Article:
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More Than 10,000 Lakes: Minnesota National Parks

Straddling almost the exact geographical center line of the U.S., Minnesota is unlike almost anywhere else in the continental U.S. It’s located up against the southern border of Canada and the famous Mississippi River. The state is where the diverse regions and cultures that make America special begin to mingle and co-exist. 

To the north of the state, the feeling and energy are almost more Canadian than American, adopting its neighbor’s traditions and subtle linguistic style. To the west are the beginnings of the great western prairie land that stretches for thousands of miles, where buffalo once roamed by the millions. And The “Twin Cities” metropolitan areas of Minneapolis and St. Paul are as cosmopolitan as Chicago. 

It is rare in this part of the country to have one foot firmly in the urban bustle of modern life while also feeling a little like a region stuck in a long ago, unadulterated past.

With its pastoral forests and abundance of pristine and clear lakes, the Gopher State defines the American Midwest in the 21st century.

It is no surprise to learn that a state with this much depth and diversity of geography and culture would be a veritable goldmine of exciting places to visit.

Below are some must-stop sites when traveling through the Land of 10,000 Lakes:

Mississippi National River and Recreation Area: In conversations about the most famous of all American rivers, Minnesota is often left out of the discussion. When the mind’s eye wanders to the Mighty Mississippi, sweltering nights on the bayou and riverboats running through muddy water likely come to mind. But the river begins its journey through the U.S. right here, and this national park in the Twin Cities preserves its beauty and importance for visitors of all shapes, sizes, and interests. For more than 72 miles, this national recreation area offers the opportunity to commune with nature by boating, fishing, hiking, canoeing, and bird watching. It also gives you the chance to pop in and learn about the importance of the Mississippi River to the region and America.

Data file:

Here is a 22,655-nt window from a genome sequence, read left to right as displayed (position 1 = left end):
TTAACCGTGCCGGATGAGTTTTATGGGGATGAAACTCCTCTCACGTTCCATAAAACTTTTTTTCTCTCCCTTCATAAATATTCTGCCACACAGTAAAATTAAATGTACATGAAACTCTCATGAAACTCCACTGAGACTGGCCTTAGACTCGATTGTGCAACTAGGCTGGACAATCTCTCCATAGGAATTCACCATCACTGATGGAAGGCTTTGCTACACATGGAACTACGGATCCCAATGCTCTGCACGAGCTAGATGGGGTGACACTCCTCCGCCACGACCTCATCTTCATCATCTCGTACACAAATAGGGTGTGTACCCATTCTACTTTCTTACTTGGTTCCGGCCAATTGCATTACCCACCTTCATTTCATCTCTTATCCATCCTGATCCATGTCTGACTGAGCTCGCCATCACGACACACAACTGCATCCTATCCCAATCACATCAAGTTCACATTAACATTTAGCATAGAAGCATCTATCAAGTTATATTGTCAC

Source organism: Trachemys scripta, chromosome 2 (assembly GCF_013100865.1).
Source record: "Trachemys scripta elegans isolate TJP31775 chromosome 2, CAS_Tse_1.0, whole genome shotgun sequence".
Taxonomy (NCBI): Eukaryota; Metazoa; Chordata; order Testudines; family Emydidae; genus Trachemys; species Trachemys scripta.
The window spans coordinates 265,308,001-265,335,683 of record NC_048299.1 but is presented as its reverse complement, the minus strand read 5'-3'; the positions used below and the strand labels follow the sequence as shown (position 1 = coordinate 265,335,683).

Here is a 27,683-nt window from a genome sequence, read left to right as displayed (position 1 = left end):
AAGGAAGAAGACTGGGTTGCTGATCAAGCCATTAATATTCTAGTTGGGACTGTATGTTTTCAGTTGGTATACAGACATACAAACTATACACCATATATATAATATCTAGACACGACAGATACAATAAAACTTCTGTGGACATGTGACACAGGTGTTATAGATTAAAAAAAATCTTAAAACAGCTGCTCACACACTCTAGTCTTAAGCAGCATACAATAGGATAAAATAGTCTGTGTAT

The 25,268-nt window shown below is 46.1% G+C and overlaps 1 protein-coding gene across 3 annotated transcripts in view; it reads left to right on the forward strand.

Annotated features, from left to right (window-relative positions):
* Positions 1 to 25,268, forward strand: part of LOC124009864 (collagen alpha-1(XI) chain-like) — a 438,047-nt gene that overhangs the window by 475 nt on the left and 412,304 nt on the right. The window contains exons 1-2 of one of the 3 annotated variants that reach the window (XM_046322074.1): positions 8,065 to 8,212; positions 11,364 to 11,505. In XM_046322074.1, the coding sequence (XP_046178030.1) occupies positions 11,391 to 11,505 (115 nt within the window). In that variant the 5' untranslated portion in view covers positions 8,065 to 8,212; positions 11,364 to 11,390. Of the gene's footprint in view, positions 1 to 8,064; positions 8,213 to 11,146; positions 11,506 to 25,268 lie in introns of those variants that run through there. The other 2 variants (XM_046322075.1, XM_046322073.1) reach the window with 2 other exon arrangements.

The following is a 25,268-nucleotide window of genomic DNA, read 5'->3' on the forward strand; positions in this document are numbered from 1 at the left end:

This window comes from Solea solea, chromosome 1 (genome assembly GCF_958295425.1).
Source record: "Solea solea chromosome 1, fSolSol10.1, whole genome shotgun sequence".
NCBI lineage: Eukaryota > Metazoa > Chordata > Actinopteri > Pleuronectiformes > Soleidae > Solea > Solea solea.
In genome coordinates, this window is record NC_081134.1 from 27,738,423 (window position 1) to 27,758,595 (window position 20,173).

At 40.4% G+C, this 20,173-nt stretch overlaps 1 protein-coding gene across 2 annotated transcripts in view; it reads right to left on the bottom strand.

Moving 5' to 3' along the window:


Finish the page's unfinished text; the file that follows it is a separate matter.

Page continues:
Photo Courtesy NPS

Grand Portage National Monument: It wasn’t all that long ago that this region was on the front lines of the new American West and was the very definition of the word “frontier.” Due to its harsh winters and abundance of water sources, this area of what would become Minnesota became a treasure trove for hunters, fur trappers, and traders. This national monument tells the story of one of the most critical factors in sustaining a thriving economy in those days on the fringes of the known world: cooperation between Indigenous Tribes and the European and White settlers that were expanding into the West. The partnership of the Grand Portage Ojibwe Native Americans and the North West Company during the bustling American fur trade is one example of that cooperation. Stop in to see the sights and sounds of the famed depot on the banks of Lake Superior.

Photo Courtesy NPS

North Country National Scenic Trail: A famous Minnesotan, the great Bob Dylan, once wrote lovingly of a girl from “the north country.” After visiting this national scenic trail, it should be easy to understand Dylan’s affection for the region’s majestic beauty and the people. This national scenic trail stretches across eight states and offers a diversity of topography unparalleled in the upper Midwest. Walk through valleys and prairies, over hills and streams, and linger beside an ancient lake. You can also sit under a giant, star-speckled Minnesota night sky and soak up what this incredible part of the country has to offer.

Photo Courtesy NPS

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